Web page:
If the house was Redesdale as we believe, then the next owners of Redesdale were Thomas Lamb (Wright) of 55 Cathedral Street, Glasgow, and James Rankin (Wright), No. 7 Alston Street, Glasgow. We ask ourselves whether Thomas and James as carpenters/joiners, bought the property from Hugh to complete the fit-out, ready for sale [6]

If the house was Woodsley, then ownership of Redesdale would have jumped straight from Hugh Kennedy to James Johnston below. [7][8]

James and Elizabeth Johnston c1866 -c1939  

James Dalziel Johnston was born in Barony parish, Glasgow in January 1843, to Andrew Johnston, West India Merchant (1788–1864)  and Ellen (Russell) Johnston (1807-1889).  James had at least two brothers: Robert two years older and George two years younger.  [7][8]

At the time of the 1851 census, the family were living at 151 Bath Street, Glasgow. Andrew (63) was head of the household and gave his occupation as merchant and a dealer in dry goods.  Ellen, his wife/mother of the children, was 44. Robert, James, and George were 10, 8 and 6 years old, respectively. Ellen’s younger sister, Rachel Russell (42) was living with the family. In addition, there were four live-in servants: a cook, a table maid and two housemaids. [7][8]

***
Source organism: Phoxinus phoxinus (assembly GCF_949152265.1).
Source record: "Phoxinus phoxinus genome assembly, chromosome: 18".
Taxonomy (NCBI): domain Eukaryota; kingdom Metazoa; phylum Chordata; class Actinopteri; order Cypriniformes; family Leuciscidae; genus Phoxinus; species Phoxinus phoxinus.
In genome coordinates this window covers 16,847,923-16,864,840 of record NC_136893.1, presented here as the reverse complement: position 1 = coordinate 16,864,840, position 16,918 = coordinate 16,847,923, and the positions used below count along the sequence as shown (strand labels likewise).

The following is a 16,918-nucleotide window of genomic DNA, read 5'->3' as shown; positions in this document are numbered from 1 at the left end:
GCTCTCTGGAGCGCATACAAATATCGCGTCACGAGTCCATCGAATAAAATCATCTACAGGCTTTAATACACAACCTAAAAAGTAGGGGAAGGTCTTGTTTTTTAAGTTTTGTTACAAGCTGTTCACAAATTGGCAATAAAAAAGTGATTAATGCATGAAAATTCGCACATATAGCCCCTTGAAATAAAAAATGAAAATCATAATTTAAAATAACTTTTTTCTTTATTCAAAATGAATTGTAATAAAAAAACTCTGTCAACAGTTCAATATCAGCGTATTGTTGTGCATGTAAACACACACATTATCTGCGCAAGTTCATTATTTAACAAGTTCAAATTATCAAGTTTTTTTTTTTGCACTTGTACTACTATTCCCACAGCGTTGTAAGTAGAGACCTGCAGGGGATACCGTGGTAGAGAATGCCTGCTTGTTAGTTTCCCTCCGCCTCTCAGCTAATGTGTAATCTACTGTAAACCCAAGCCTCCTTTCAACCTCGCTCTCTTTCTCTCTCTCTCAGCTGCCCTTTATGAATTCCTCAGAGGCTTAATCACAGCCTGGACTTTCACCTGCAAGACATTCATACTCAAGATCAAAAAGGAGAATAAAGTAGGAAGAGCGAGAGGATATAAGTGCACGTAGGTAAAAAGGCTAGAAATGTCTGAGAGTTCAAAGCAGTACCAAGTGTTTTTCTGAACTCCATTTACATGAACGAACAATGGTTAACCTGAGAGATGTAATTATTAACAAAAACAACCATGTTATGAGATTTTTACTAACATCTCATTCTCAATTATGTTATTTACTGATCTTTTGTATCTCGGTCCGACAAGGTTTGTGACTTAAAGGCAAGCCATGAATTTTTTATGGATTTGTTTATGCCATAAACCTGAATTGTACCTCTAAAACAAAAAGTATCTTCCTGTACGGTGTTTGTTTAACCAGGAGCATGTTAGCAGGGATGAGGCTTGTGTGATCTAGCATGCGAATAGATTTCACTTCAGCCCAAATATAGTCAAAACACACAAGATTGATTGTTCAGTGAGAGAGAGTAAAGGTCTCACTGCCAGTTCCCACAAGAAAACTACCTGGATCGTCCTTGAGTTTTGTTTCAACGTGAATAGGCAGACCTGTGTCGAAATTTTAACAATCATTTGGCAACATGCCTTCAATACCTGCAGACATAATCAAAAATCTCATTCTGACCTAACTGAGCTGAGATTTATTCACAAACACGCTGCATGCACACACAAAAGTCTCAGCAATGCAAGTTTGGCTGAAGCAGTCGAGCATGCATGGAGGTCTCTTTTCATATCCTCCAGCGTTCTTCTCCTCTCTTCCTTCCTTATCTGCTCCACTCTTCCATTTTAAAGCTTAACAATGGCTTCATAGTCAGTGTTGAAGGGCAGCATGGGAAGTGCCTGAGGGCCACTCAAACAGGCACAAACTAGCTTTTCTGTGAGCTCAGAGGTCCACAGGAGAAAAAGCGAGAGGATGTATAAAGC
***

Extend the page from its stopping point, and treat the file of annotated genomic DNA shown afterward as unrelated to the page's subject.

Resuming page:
We’ve been unable to locate the family at the time of the 1861 census but in 1865 James Johnston (22), a gentleman still living at 151 Bath Street, married Elizabeth Simpson Whyte (26) at her home, the 10 roomed (more than one window) 33 Elmbank Crescent, Glasgow. [7][8]

Turning to Elizabeth’s background.